In August 2014, a Massachusetts federal district court granted summary judgment to a class of 176 former and current prisoners who challenged a policy at the Western Regional Women’s Correctional Center (WCC) that allowed male guards to videotape female prisoners being strip searched. The court held the policy violated the prisoners’ Fourth Amendment rights, and the case subsequently settled.
The lawsuit was brought by lead plaintiff Debra Baggett, who spent all but nearly three weeks from September 5, 2008 to January 28, 2012 at WCC. The facility houses both pretrial detainees and sentenced prisoners from four western Massachusetts counties. The court granted class-action status in the case in May 2011.
At issue was WCC’s policy governing the transfer of prisoners into the facility’s segregation unit if they presented a suicide risk, committed certain disciplinary infractions or needed to be in protective custody. The policy required a minimum of four guards to make such transfers. It also subjected each prisoner to a strip and visual body cavity search that required her to strip naked and “lift her breasts, spread her legs, bend over, and spread her buttocks.” If she was menstruating, she had to remove any tampon or pad.
The objectionable portion of the WCC policy was the videotaping of such searches by male guards. From September 15, 2008 until the court’s August 26, 2014 summary judgment order, male guards were present during and recorded 274 strip searches. “For 90% of these searches, two or more females were in the cell, and during 58%, three or more females were present,” wrote U.S. District Court Judge Michael A. Ponsor.
In what the court called a “dubious” defense, prison officials had asserted that “any videotaping by male guards occurred without the male actually looking at the female he was actually filming.” The videos themselves belied that assertion, as 68% “show[ed] some or all of the women’s genitals, buttocks, or breasts; and 82% ... show[ed] some portion of the women below the neck.” The defendants’ theory was “difficult to conjure up” when considering the demands of keeping the camera steady and trained on the correct location in the cell. Yet, as there was a disputed material fact as to whether male guards had directly viewed the women during the searches, the court did not grant summary judgment on that issue.
It did, however, grant judgment to the plaintiffs based upon the fact that male guards were “in the immediate vicinity conducting videotaping” while the prisoners were being strip searched. The district court found it was clearly established that a prisoner’s privacy rights are “violated when guards of the opposite sex regularly observe him/her engaged in personal activities such as undressing, showering, and using the toilet.”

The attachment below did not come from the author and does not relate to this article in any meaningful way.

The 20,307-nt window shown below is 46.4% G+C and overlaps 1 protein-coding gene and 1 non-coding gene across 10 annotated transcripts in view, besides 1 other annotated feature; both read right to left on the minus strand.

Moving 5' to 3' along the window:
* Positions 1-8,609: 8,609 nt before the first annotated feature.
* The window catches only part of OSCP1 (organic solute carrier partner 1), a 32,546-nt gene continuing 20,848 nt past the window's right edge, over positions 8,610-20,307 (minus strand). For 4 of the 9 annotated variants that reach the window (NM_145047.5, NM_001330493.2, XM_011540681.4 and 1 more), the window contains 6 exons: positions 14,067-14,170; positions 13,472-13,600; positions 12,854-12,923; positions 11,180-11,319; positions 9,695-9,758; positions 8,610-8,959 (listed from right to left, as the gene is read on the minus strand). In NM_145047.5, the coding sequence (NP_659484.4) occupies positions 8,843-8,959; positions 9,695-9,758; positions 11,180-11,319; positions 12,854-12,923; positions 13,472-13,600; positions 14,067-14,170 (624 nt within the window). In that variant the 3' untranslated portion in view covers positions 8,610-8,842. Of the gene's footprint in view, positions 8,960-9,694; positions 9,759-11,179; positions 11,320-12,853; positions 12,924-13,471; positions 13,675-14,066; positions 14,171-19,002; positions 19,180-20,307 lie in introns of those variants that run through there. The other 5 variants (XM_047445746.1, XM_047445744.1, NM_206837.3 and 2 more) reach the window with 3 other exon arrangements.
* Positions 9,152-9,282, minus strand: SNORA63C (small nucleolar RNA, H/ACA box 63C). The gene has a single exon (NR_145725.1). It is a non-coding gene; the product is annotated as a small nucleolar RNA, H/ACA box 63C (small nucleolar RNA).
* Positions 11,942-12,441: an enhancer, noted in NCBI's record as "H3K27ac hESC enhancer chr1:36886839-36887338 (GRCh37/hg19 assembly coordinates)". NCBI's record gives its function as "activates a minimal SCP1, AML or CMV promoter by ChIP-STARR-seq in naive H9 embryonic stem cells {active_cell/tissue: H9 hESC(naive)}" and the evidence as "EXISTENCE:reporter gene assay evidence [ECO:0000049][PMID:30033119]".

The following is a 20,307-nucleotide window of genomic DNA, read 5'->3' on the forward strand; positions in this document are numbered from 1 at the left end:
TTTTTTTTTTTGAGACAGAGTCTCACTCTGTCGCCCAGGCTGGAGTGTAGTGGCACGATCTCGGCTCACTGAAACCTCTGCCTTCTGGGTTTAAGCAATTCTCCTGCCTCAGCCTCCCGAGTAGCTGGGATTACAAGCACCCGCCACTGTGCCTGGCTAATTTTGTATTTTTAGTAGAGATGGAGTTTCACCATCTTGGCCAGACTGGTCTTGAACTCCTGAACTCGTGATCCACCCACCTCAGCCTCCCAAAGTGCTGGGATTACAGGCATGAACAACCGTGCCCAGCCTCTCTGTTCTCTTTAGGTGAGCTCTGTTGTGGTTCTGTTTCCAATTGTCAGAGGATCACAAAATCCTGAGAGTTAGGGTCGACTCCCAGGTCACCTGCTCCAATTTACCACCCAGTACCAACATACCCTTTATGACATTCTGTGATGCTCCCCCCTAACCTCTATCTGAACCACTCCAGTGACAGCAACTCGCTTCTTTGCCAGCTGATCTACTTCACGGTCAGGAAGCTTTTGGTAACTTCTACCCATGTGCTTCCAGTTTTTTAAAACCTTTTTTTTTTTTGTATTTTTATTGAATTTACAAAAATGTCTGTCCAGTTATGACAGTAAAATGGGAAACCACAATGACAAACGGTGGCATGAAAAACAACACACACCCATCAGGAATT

Just “the nearby presence of an individual of the opposite sex during a strip search can be in itself a deeply humiliating experience,” the district court wrote. “No inmate placed in such a vulnerable and exposed position should have to rely, or comfortably would rely, on the scrupulousness of an officer of the opposite sex turning his or her head as a safeguard to the inmate’s privacy and basic dignity.”
Therefore, the court granted summary judgment to the class members based on the presence of male guards during the searches, held the defendants were not entitled to qualified immunity, and ordered the parties to submit plans for equitable relief and monetary damages.
The state appealed to the First Circuit. While the appeal was pending, however, the parties entered into settlement negotiations, and in March 2015 asked the district court for preliminary approval of a settlement. Pursuant to the agreement, which was approved by the court on April 9, 2015, officials at WCC will “change their policy to prohibit male correctional officers from holding the camera during the strip searches of female inmates except in exigent circumstances.” The prisoner class members will also receive a total of $675,000, including $178,000 in damages payable to the class, $475,000 in attorney fees and $22,000 in costs.
The class representative will receive $20,000 and four prisoners who had their depositions taken will each receive $2,000, payable from the damages award; other prisoners who were videotaped by male guards during strip searches will each receive approximately $875. The district court granted final approval of the class-action settlement on September 10, 2015, and the state’s appeal was dismissed.
The prisoners were represented by Boston attorneys Howard Friedman and David Milton. See: Baggett v. Ashe, U.S.D.C. (D. Mass.), Case No. 3:11-cv-30223-MAP.
Additional source: www.solitarywatch.com
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Related legal case
Baggett v. Ashe
|Cite||U.S.D.C. (D. Mass.), Case No. 3:11-cv-30223-MAP|